You’ve seen the pandemic weddings on Instagram: a couple alone in a grassy field, a single slice of cake, maybe a masked officiant in the background. That was 2020, when COVID-19 didn’t just shut down regular restaurant service — it also blocked private events, including weddings and engagement parties, which represent a huge chunk of some restaurants’ overall business.
Now people are making up for lost party time, as 2021 shapes up to be the year of weddings. And restaurants couldn’t be more ready.
Take, for example, Brennan’s, New Orleans’s classic Creole restaurant. According to sales managers Ashley Hill and Melissa Aucoin, wedding-related business is booked every weekend for the next year, most Saturdays through 2022, and some dates even through 2024. Almost 75 percent of event inquiries have to do with weddings — double or triple the usual amount.
Some couples have rebooked multiple times throughout the year as local and federal guidelines shifted. The team has also seen requests for non-traditional days, such as Thursdays or Fridays, since venues are booked solid on the weekends. Non-traditional times are fair game, too: Brennan’s recently hosted three weddings (morning, afternoon, and evening), each of a different size and scale.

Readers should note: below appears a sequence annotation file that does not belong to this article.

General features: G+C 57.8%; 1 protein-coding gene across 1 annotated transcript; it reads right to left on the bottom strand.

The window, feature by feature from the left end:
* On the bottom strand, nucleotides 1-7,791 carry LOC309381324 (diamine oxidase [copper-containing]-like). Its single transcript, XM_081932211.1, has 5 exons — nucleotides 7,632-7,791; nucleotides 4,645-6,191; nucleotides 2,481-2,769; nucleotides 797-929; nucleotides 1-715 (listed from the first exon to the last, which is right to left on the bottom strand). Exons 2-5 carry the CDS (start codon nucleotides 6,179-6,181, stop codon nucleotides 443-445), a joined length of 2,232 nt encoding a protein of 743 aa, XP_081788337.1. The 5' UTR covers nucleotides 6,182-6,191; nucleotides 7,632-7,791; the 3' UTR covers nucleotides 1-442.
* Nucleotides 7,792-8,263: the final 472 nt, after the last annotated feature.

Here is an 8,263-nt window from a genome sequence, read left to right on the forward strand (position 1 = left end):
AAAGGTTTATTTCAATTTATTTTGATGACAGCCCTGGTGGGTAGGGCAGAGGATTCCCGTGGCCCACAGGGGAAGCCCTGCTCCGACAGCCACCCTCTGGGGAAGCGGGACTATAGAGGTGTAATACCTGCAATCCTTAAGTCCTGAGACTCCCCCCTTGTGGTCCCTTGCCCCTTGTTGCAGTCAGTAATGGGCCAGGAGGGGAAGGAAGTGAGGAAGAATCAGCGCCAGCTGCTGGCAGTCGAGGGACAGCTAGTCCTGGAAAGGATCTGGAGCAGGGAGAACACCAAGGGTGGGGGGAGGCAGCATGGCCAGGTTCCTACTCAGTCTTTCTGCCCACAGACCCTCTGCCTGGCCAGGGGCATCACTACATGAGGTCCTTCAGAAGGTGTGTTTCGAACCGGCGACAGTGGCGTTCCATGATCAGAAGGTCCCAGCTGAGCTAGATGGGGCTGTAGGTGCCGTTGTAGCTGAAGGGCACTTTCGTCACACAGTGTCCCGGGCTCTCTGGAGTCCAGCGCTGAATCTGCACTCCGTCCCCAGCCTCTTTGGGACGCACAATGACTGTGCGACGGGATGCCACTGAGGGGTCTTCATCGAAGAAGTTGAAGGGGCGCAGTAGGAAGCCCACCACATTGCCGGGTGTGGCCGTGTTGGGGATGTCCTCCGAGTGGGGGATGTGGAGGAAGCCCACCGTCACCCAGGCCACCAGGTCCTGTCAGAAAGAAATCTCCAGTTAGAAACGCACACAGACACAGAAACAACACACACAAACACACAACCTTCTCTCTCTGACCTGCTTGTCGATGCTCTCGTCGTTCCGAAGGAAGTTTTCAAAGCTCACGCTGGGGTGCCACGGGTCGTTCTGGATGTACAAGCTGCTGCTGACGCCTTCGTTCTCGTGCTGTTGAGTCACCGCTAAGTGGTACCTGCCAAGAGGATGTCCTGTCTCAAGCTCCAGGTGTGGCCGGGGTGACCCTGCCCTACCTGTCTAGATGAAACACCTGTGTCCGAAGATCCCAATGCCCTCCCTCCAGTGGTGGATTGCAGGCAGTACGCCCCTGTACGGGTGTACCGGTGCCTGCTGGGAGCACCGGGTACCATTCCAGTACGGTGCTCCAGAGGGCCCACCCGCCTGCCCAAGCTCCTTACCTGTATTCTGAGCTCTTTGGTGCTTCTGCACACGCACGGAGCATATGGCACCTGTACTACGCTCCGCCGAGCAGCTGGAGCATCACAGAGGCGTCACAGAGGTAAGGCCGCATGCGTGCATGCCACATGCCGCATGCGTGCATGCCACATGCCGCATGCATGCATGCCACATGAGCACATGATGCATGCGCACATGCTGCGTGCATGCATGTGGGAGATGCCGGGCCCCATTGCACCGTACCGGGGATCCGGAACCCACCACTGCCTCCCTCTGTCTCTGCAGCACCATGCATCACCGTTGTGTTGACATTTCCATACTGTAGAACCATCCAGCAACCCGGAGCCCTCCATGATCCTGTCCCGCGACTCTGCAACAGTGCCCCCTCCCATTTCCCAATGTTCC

In anticipation of a busy summer, restaurants are pulling out all the stops to wow soon-to-be newlyweds. Here are 11 restaurants around the U.S. and Canada to celebrate your big day with knockout food and drink.
AOC (Los Angeles, California)
In the space: Equal parts cozy and sophisticated, familiar and innovative, James Beard Award-winning chef Suzanne Goin’s pioneering wine bar epitomizes L.A. cool, making it an attractive venue for locals and visitors alike. For smaller groups, book the wine room, flanked by wood-paneled cabinets showcasing the massive wine collection. The outdoor patio, dotted with laurel trees and an open hearth, can accommodate seated meals for 70 or cocktail receptions for 80. Welcoming a crowd? Reserve the patio plus the whole dining room, complete with cozy banquettes and a charcuterie bar, for 120 seated or 150 standing.
On the menu: Mediterranean-inspired small and family-style plates reign at A.O.C. In addition to cheese and charcuterie boards, picture little gem salads with radish and mint, whole grilled fish with cavolo nero or currant-studded farro, and roasted chicken over panzanella.